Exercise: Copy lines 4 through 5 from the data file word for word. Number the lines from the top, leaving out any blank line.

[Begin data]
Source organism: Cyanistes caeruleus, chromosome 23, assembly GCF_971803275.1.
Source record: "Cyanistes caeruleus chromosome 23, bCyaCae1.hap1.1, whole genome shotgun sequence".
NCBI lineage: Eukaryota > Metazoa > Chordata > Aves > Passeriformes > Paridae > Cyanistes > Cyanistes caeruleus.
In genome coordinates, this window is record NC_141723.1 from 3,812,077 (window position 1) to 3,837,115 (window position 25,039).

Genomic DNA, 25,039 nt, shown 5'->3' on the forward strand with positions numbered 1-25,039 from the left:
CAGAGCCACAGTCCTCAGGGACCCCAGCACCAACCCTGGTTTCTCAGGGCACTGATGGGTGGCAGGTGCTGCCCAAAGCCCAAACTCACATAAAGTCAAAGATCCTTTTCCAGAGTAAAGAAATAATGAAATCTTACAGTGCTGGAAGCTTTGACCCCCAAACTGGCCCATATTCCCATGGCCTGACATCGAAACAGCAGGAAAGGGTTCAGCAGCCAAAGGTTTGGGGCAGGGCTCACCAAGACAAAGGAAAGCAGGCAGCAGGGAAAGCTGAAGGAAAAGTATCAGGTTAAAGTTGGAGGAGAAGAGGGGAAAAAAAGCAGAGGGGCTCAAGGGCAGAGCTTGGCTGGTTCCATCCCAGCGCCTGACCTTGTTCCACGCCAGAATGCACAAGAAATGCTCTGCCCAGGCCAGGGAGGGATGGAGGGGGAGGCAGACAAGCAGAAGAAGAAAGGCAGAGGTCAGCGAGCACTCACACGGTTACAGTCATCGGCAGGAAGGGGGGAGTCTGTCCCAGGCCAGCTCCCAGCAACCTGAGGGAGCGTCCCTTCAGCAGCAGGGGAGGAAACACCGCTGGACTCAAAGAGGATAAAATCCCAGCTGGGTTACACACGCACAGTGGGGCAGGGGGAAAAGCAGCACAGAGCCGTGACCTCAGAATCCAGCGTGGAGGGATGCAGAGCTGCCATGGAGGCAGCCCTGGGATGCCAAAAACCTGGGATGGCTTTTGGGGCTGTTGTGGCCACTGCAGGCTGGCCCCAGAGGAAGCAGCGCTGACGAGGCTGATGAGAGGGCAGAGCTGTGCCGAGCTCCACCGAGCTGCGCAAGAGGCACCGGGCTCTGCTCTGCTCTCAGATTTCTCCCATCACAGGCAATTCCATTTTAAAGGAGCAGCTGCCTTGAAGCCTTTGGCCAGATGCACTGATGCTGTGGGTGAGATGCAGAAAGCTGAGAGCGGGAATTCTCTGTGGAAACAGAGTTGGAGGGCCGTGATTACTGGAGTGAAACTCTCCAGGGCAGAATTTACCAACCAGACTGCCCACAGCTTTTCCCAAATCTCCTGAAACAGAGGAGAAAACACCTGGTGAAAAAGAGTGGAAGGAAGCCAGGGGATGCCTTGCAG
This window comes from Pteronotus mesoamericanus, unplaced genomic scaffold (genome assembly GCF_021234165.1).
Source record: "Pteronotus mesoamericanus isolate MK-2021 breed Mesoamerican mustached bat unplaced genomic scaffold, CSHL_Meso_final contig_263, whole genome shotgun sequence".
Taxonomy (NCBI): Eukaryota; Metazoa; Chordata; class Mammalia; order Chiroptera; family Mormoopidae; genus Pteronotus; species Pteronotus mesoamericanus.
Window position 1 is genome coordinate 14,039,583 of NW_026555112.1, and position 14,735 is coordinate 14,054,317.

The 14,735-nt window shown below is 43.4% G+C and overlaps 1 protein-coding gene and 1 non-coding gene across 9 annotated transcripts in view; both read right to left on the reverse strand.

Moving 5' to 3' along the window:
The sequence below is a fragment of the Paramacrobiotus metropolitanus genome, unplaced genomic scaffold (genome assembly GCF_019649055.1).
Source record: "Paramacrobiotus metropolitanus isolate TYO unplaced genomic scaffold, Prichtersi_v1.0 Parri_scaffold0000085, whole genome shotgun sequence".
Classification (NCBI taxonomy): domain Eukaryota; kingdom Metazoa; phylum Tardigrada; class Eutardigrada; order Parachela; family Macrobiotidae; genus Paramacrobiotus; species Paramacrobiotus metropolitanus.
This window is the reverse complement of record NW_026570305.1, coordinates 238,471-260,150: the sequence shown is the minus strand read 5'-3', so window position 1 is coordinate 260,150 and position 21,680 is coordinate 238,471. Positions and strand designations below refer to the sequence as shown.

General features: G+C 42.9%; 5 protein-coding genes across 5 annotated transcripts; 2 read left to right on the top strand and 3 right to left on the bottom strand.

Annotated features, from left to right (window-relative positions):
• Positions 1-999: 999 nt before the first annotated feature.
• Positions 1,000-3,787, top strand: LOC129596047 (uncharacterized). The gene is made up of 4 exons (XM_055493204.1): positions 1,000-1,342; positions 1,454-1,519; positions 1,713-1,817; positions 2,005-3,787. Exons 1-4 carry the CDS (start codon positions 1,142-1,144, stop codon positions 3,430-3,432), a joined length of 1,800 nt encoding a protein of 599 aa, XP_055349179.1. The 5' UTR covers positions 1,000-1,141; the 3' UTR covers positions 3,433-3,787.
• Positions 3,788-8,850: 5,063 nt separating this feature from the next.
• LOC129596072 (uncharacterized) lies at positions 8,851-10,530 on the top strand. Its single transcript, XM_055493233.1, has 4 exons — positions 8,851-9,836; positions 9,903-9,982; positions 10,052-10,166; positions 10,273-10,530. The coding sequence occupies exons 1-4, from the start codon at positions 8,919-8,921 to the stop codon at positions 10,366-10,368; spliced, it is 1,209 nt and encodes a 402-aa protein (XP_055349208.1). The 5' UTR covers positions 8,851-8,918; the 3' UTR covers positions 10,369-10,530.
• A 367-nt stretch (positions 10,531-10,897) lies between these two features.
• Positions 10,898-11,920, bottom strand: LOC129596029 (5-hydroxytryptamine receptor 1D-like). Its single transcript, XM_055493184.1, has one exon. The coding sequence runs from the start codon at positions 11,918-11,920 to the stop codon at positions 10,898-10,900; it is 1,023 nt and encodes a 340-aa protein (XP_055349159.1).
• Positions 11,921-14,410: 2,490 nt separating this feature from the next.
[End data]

In genome coordinates, this window is record NC_141723.1 from 3,812,077 (window position 1) to 3,837,115 (window position 25,039).

Genomic DNA, 25,039 nt, shown 5'->3' on the forward strand with positions numbered 1-25,039 from the left: